HOME > Chowhound > Home Cooking >

Discussion

Grouper: cook whole or fillet it?

  • 6
  • Share

Today at the grocery store, we picked up a fresh, whole grouper (called hammour here in Dubai). I had thought about pan frying it with some lemon, but have read in places that it must be skinned since the skin is very strong tasting.

So - should I skin it? Fillet it? Or should I just cook it whole (currently, it's gutted) and see?

  1. Click to Upload a photo (10 MB limit)
Delete
Posting Guidelines | FAQs | Feedback
Cancel
  1. Much of the time, grouper is served "steaked", like King fish. Fillet would be a great option I suppose. I tend to like the skin removed from the vast majority of fish.

    3 Replies
    1. re: Ora

      Here on the central west coast of Florida the US grouper capital, I have never seen grouper steaked. It is usually served as a fillet. Grouper is a pretty thick fish and would take some time to cook whole. Not something you could toss in a pan for a few minutes. Of course we can only take grouper 20-22 inches or over so they are on the large side. I've eaten it whole and it's great. No off flavors from the skin. I have made crispy grouper skin and it's delicious. Not sure if different species of grouper have stronger tasting skin. What we get here is red, black and gag grouper.

      1. re: scubadoo97

        I have never seen grouper steaks either. But I have seen nuggets, basically thick short fillets. Actually if you deep fry them (which may sound like a waste but not true!), they will be the best fried fish that you ever have!

        1. re: scubadoo97

          Oh please, do you have a good recipe? This is the one fish that has just confounded me. After two attempts, DH had declared it objectionable because I just couldn't get it right. The thick filets caused problems when I tried to fry them the way that I enjoyed them in Florida, and the next time I made them paneed (finished in the oven) but he hated the seasonings and the texture. Yet he will eat the same seasoning happily on Texas Redfish.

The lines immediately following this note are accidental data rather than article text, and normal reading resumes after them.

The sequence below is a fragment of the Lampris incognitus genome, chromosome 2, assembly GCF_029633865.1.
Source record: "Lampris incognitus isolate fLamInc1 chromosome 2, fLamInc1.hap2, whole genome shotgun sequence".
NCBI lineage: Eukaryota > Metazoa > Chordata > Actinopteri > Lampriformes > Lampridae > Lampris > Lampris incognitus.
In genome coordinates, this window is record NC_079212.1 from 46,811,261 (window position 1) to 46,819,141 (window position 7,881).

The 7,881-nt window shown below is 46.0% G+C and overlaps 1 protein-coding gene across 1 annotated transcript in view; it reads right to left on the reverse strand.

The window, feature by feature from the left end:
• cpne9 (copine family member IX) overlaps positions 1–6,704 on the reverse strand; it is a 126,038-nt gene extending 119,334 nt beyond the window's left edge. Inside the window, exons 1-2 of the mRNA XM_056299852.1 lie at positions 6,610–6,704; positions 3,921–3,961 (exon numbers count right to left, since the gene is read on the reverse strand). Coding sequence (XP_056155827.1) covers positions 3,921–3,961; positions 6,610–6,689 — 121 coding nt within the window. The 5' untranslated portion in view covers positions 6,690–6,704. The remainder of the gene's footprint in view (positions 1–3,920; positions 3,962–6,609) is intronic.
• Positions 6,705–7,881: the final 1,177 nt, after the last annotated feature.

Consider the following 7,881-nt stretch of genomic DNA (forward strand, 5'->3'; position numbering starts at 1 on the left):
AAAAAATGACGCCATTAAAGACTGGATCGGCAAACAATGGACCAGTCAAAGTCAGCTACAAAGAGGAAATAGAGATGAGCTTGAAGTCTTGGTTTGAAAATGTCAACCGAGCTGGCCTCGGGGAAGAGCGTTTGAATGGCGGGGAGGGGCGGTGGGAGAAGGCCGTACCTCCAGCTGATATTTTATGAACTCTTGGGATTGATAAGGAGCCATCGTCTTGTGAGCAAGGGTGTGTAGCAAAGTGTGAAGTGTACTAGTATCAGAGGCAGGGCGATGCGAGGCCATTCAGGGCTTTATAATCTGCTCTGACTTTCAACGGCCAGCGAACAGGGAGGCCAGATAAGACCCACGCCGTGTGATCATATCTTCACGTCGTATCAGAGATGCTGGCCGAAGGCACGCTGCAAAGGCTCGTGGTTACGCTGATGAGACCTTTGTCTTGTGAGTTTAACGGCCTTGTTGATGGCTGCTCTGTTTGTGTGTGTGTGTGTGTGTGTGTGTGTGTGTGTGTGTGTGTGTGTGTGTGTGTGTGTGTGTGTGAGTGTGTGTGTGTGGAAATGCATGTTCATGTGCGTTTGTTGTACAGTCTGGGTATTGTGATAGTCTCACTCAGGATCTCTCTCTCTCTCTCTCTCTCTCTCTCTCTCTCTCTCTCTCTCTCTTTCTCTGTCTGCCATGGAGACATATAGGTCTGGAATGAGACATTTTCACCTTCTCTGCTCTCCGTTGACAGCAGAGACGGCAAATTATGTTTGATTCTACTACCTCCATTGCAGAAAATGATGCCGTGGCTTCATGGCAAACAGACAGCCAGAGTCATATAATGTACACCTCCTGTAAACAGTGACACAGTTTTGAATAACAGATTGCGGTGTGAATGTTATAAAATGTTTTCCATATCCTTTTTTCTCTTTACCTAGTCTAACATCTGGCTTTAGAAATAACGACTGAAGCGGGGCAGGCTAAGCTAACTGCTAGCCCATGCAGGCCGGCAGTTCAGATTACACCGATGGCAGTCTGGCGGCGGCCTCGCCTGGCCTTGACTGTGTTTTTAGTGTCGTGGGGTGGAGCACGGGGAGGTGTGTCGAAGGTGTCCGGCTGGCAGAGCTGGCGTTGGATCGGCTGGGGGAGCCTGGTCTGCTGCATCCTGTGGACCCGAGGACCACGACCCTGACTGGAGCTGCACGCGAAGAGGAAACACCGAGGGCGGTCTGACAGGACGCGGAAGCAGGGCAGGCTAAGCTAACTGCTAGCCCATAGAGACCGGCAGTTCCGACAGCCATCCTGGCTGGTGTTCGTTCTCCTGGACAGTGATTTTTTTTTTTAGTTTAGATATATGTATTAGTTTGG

2. I like grouper whole...I like most fish whole (although that can be inconvenient with some tuna or halibut ;-)
        I don't find the skin strong tasting, but rather quite delicious, especially when crisped in the pan or on the grill. The skin also holds everything together a little better.

        It may depend on who's eating; many people simply don't like a cooked fish with head, tail, etc (they might find it off-putting...). Others do not like to fuss with bones and want only the fillet portion. If this is the case, filleting might be the best bet.

        If you decide on whole (my suggestion), make sure you scale it first. A few slits into the skin and flesh allow better heat distribution and cooking. Pan frying is nice, I like grilling. The tail makes a nice crispy addition and the cheek fillets are nice.
        I'm getting hungry...

        1. depending on how fresh the grouper is.

          In Cantonese cuisine, fresh groupers (I mean live in water the moment before they are cooked) are usually served whole by steaming with just soy, ginger, and scallions. I will only recommend this method if the fish is really really fresh.

          As porker mentioned, the head and tail of the grouper are all delicious so if the diners don't mind I will go with the whole fish. However, grilling or baking in the oven will be better and it is really hard to get all the parts to cook evenly on a pan.

          If you were to do fillets, I just had a delicious grouper entree at Gramercy Tavern. It was basically 3 fillets (or nuggets) of grouper seared to have a crispy outside (no skins) placed on top of a bed of sauteed sweet onion (very soft and almost creamy) with some jumbo sliced wild mushroom. It was very tasty.

          Grouper does not necessarily need acidity as the taste is very mild. Just don't overcook it.